The Board finds that Dr. McCoy’s medical opinion is not sufficient to terminate appellant’s compensation benefits.  In a June 15, 2007 report, Dr. McCoy diagnosed chronic employment-related lumbar strain that was likely superimposed upon by significant degenerative disc disease.  He found that while the accepted condition justified appellant’s restrictions, it did not justify his seven-hour workday schedule.  Dr. McCoy stated that his nonwork-related conditions substantially impaired his mobility.  The Board notes, however, that Dr. McCoy, stated that, appellant’s employment condition had never resolved and he continued to have residuals.  Moreover, he stated that, the accepted condition permanently, not temporarily, aggravated appellant’s preexisting lumbar disc disease with measurable deterioration in function.  As noted, when employment factors cause an aggravation of an underlying condition, the employee is entitled to compensation for the periods of disability related to the aggravation.[8] 

The Board finds that Dr. McCoy’s opinion is insufficient to meet the Office’s burden of proof.  His report indicates that appellant has ongoing employment-related aggravation of preexisting lumbar degenerative disc disease which limits his ability to perform his work duties.  Absent rationalized medical evidence supporting that appellant’s employment-related condition had resolved without residuals or any disability, the Office did not meet its burden of proof to terminate compensation benefits.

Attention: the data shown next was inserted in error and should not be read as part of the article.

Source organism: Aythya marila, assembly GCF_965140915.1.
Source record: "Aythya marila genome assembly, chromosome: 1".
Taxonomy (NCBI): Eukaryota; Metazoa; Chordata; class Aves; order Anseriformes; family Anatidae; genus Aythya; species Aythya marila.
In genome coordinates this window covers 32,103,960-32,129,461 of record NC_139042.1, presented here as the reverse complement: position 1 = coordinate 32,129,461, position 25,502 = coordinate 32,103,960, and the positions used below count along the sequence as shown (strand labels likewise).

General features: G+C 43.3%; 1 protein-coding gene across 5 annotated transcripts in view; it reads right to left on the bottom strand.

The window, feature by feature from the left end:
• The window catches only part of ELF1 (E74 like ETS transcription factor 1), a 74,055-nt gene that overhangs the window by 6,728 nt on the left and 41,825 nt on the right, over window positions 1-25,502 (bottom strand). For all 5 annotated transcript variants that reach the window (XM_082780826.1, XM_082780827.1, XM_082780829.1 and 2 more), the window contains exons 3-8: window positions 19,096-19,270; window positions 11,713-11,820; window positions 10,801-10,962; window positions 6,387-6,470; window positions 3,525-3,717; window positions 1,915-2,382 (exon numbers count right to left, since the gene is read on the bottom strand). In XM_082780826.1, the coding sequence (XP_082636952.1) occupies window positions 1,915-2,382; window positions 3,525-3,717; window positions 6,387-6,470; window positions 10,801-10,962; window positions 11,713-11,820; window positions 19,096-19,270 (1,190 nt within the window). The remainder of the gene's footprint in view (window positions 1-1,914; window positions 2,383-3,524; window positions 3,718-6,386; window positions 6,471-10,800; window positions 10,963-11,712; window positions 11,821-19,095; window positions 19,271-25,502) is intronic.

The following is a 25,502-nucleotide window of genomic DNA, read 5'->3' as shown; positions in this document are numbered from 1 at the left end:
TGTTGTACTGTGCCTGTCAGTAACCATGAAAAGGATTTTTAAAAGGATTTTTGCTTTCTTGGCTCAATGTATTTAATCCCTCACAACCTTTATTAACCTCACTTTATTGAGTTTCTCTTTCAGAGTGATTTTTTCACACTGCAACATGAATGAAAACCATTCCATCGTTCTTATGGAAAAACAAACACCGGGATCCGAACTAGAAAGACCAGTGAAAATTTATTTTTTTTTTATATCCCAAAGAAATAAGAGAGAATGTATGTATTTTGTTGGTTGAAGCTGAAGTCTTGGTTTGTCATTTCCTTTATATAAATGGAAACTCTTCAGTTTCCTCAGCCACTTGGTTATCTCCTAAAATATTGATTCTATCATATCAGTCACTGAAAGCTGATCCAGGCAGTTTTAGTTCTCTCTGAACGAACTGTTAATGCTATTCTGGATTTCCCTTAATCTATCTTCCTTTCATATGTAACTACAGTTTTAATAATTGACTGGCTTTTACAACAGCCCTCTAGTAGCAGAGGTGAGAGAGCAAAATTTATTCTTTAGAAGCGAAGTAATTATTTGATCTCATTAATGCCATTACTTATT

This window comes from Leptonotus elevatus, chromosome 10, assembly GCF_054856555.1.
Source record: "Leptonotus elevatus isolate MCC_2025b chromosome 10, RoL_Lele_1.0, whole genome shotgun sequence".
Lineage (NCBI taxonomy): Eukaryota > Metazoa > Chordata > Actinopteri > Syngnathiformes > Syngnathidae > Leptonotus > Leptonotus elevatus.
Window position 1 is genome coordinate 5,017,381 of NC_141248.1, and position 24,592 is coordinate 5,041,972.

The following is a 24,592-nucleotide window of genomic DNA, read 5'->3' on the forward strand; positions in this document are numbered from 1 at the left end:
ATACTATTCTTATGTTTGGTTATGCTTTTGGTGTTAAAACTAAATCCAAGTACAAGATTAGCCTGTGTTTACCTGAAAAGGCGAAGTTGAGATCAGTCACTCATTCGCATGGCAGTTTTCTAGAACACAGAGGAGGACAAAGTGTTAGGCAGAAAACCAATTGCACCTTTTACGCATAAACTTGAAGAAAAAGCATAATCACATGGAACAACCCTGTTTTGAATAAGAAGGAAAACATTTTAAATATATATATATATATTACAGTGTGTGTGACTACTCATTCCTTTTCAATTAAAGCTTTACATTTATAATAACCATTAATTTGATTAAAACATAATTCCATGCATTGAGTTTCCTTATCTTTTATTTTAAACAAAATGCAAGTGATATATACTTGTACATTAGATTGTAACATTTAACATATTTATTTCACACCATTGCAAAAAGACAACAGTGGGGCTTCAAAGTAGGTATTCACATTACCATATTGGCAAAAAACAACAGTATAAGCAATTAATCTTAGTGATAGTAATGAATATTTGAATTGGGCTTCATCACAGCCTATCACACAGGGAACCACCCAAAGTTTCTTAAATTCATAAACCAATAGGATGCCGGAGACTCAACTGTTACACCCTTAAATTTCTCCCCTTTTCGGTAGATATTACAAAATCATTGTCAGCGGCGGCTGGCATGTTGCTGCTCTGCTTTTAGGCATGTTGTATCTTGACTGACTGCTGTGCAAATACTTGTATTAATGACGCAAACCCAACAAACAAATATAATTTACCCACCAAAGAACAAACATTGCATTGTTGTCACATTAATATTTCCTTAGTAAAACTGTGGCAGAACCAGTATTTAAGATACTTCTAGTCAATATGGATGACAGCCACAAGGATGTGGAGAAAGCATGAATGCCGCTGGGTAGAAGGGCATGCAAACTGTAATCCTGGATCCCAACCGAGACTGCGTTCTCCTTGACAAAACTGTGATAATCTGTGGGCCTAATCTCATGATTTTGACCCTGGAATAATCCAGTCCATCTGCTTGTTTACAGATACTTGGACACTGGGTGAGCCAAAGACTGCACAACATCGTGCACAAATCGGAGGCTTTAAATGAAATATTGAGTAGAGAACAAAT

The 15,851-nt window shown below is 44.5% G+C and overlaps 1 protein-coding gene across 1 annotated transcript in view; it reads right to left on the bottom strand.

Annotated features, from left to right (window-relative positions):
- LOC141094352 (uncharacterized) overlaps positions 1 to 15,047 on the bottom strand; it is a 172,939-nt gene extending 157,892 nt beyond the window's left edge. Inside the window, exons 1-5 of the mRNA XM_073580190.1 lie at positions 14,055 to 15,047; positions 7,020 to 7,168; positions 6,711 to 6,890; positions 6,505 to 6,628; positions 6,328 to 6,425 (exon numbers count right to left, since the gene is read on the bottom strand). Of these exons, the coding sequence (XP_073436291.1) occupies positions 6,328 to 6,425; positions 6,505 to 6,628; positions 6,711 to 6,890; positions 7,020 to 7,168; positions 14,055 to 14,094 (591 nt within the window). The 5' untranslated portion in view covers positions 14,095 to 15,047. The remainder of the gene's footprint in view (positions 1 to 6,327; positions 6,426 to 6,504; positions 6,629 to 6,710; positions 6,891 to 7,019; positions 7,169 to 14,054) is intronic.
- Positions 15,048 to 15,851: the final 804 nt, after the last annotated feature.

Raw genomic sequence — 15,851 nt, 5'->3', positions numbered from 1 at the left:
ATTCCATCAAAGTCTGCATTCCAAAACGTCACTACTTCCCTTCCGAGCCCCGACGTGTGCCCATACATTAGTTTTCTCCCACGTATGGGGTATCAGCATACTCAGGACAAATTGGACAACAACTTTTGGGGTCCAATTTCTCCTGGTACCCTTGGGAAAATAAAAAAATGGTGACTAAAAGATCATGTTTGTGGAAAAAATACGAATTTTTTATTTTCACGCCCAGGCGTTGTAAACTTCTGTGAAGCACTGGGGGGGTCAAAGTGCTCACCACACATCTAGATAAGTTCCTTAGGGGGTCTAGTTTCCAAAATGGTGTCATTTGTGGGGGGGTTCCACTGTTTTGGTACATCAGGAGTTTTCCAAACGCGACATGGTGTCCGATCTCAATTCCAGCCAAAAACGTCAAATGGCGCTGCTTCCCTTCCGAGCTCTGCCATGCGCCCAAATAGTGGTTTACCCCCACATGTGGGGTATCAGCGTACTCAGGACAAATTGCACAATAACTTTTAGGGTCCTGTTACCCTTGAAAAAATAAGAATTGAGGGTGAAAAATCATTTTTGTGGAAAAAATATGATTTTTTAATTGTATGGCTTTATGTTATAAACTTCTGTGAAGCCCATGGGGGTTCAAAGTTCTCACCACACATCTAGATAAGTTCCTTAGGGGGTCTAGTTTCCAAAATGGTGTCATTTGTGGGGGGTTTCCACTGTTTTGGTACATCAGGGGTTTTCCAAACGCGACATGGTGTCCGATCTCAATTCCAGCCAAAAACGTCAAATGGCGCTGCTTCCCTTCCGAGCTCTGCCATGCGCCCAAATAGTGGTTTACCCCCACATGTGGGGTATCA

CONCLUSION

 

The Board finds that the Office did not meet its burden of proof in terminating appellant’s compensation benefits effective July 23, 2008.

ORDER

 

IT IS HEREBY ORDERED THAT the July 21, 2009 decision of the Office of Workers’ Compensation Programs is reversed.

Issued: November 9, 2010

Washington, DC

 

                                                                                   

 

 

 

                                                                                    Colleen Duffy Kiko, Judge

                                                                                    Employees’ Compensation Appeals Board

                                                                                   

 

 

 

                                                                                    Michael E. Groom, Alternate Judge

                                                                                    Employees’ Compensation Appeals Board

                                                                                   

 

 

 

                                                                                    James A. Haynes, Alternate Judge

                                                                                    Employees’ Compensation Appeals Board



[1] Subsequent to the Office hearing representative’s July 21, 2009 decision, the Office received additional evidence.  On appeal, appellant has submitted new evidence.  However, the Board cannot consider evidence that was not before the Office at the time of the final decision.  See 20 C.F.R. § 501.2(c)(1); J.T., 59 ECAB 293 (January 7, 2008); G.G., 58 ECAB 389 (2007); Donald R. Gervasi, 57 ECAB 281 (2005); Rosemary A. Kayes, 54 ECAB 373 (2003).  Appellant may resubmit this evidence and legal contentions to the Office accompanied by a request for reconsideration.  5 U.S.C. § 8128; 20 C.F.R. § 10.606.

[2] Jason C. Armstrong, 40 ECAB 907 (1989).

[3] See Del K. Rykert, 40 ECAB 284, 295-96 (1988).

[4] Mary A. Lowe, 52 ECAB 223 (2001); Wiley Richey, 49 ECAB 166 (1997).

[5] 5 U.S.C. §§ 8101-8193.

[6] Raymond W. Behrens, 50 ECAB 221, 222 (1999); James L. Hearn, 29 ECAB 278, 287 (1978).

[7] Id.

[8] Id.